Clean Money

Cleanliness might be the last thing that comes to mind when thinking about money. While a trillion microbial bacteria live all over us and, no doubt, on our money too, most of us probably never give its purity a thought.

At the same time, unconsciously, we associate money with dirt – filthy lucre, money requiring laundering, filthy rich (as opposed to dirt poor), and so on, all spring to (my) mind automatically – but only recently I became aware of the concept of clean money, not the freshly laundered staff, and how it earns that epithet through the use to which it is put. Simply put, clean money is money that doesn’t harm people or the planet but is used for the benefit of all.

Recently a Royal Banking Commission here in Australia has slammed all four of the major banks for greedy and unscrupulous behaviour towards their customers. Fees charged to the accounts of deceased people, or charged for advice never given were some of the proven charges while more than sixty million dollars were loaned to dirty fossil fuel projects in the last ten years.

While many of us (or at least some) try to lead meaningful lives – donating to charities, sorting our domestic garbage, eating organic, even going vegan – increasingly people want to know whether their money is used beneficially, morally and for the sake of the planet and future generations and how the products made with our money may be damaging people and the planet.

Clean money thinks through where materials came from, who assembled them and whether the process was fair or unfair, empowering or disabling. Does it matter? Do we understand where our money goes, for what and for whom?

Along with clean food and clean energy, clean money is emerging, blended by both the massive ‘green’ movement worldwide and the colossal transfer of wealth from the well-heeled Boomers on to Gen X and the Millenials*.

41OVY7BWCgLWe all (mostly) place our money into banks nowadays but I certainly have never questioned – much less thought – about what the bank does with my, and other people’s, money. The simple question prompted by Joel Solomon* in his recent book, The Clean Money Revolution – Do you really know what your money is doing? – struck me like a hammer blow. What if, God forbid, my bank is investing my money in chemical or biological weapons programs or in strip mining the ocean floor or cutting down the Amazon jungle or…? You get the picture.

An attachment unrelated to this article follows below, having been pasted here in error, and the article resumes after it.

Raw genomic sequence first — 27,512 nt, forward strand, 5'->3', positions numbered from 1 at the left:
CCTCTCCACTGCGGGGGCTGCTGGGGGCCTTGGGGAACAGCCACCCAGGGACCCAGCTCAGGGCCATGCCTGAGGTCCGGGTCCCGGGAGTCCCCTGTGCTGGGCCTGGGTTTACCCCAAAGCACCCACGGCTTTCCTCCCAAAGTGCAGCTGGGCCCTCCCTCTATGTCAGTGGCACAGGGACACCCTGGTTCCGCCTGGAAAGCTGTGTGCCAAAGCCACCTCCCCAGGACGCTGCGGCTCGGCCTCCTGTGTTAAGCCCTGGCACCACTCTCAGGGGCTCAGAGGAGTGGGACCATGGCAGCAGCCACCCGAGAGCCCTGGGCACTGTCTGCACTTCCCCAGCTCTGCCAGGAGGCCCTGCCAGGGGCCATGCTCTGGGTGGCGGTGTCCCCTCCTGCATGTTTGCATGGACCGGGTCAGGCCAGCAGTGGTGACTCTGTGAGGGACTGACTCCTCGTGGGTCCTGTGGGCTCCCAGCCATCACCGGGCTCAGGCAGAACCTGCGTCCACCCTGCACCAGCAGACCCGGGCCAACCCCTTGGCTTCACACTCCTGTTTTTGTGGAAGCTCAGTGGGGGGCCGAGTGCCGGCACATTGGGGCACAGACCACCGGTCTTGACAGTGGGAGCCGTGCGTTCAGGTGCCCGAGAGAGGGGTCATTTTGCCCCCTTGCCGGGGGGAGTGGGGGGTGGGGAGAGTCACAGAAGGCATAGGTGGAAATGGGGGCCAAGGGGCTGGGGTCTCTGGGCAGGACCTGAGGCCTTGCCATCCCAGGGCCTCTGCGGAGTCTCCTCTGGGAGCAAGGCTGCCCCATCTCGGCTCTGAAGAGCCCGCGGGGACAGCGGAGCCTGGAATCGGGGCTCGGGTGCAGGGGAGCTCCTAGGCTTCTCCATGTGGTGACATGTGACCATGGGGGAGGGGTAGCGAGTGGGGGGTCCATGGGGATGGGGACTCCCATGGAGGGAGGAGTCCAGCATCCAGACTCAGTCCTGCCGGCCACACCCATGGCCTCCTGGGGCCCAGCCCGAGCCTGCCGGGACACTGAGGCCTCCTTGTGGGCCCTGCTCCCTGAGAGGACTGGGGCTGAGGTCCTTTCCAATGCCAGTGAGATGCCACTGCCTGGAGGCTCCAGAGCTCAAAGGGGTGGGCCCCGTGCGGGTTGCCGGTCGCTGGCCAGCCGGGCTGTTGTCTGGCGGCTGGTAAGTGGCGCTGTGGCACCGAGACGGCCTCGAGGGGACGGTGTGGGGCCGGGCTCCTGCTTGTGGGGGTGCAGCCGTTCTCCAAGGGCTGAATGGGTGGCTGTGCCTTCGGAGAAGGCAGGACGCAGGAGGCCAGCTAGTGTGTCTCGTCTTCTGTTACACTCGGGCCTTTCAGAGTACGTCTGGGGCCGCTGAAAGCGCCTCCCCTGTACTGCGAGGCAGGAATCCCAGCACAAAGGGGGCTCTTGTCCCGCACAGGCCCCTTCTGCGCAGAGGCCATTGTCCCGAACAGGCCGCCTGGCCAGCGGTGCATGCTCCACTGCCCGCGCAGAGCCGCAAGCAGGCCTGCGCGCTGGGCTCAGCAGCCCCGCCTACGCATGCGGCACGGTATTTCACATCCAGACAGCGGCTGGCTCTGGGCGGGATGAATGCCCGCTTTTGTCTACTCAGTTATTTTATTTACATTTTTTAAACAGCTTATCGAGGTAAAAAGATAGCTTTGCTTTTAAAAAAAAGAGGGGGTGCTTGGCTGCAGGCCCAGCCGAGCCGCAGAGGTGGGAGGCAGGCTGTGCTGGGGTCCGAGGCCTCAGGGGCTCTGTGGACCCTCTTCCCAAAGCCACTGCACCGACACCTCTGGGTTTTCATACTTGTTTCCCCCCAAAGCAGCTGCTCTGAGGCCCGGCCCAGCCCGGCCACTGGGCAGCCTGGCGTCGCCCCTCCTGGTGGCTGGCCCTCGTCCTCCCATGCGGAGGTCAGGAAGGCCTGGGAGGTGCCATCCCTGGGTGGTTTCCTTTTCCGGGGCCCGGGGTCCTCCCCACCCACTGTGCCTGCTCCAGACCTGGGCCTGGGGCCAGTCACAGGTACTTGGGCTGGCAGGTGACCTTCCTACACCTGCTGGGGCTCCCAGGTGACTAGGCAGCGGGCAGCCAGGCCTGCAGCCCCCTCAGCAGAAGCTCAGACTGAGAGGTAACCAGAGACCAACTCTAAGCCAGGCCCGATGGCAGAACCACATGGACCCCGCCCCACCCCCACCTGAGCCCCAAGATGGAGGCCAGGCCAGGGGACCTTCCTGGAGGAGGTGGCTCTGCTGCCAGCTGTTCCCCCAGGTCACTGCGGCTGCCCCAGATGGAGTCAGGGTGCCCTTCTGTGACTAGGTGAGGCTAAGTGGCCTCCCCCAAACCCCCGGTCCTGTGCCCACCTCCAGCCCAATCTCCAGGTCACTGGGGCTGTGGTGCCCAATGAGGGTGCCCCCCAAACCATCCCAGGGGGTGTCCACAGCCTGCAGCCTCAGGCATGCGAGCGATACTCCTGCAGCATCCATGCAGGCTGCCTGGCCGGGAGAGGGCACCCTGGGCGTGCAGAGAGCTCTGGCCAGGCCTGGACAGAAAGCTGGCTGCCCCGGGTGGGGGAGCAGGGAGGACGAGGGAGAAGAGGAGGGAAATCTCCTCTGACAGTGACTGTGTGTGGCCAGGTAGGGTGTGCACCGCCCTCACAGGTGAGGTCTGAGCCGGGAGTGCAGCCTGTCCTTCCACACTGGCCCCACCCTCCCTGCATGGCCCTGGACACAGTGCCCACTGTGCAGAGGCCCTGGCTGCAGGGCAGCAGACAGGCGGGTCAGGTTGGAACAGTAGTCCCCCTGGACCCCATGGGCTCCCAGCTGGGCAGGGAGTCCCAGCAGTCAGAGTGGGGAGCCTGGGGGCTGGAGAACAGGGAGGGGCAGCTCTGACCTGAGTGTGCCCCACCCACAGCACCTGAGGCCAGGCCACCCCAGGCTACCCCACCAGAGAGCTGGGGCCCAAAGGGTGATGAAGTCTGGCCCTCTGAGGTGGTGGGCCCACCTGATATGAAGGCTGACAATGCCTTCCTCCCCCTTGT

So, where do our banks invest our money and how do we find out and what is my personal bottom line? Perhaps because of the scandals unearthed by the banking commission here, there have been a lot of attention paid to responsible banking with smaller banks and credit unions that proclaim their aversion to investing in such things as fossil fuels, intensive animal farming, gambling, arms and the tobacco industries to name but a few while still returning a prosperous return.

Responsible banking means using the customers’ deposits to loan to people, to community organisations and to businesses in order to have a positive economic, social, environmental and cultural impact on the world.

Responsible banks are owned by their customers, not the shareholders, with profits returned to customers through better rates and fees while investing in such areas as community housing suited to people with special care needs, lending responsibly to individual customers an amount they can afford to repay, sustainable, affordable and community-focused land developments and renewable energy projects and not for profit community organisations, all aimed to create positive social and environmental change.

Perhaps antecedent to this ‘new’ banking morality was the earlier focus on Fair Trade products as society moved from the Baby Boomer generation in the middle of last century to that of the (possibly more) socially aware Generation X and the Millenials who followed them, born towards the last quarter of the previous century.

Right now, the Millenials are on the edge of the largest transfer of inter-generational money ever experienced in human history. Baby Boomers here in Australia probably make up less than a quarter of the population while hanging onto to more than half the wealth of the country. During the next twenty years, at least three trillion dollars are expected to change hands from one generation to another, the Millenials. Worldwide the figure must be huge.

Unfortunately, much of this money the Millenials will inherit is, by its very nature, dirty money, earned from non-ethical investments in such things as arms, fossil fuels and tobacco to name but a few. No blame, of course, can be attributed to generations who, in their turn, profited from such things as slavery and the opium trade for example. No doubt, just like us, people trusted the banks to do the right thing with their money. However, unlike the present generation which has grown up with the Internet and widespread knowledge, our parents were probably unaware of where the banks were investing their money.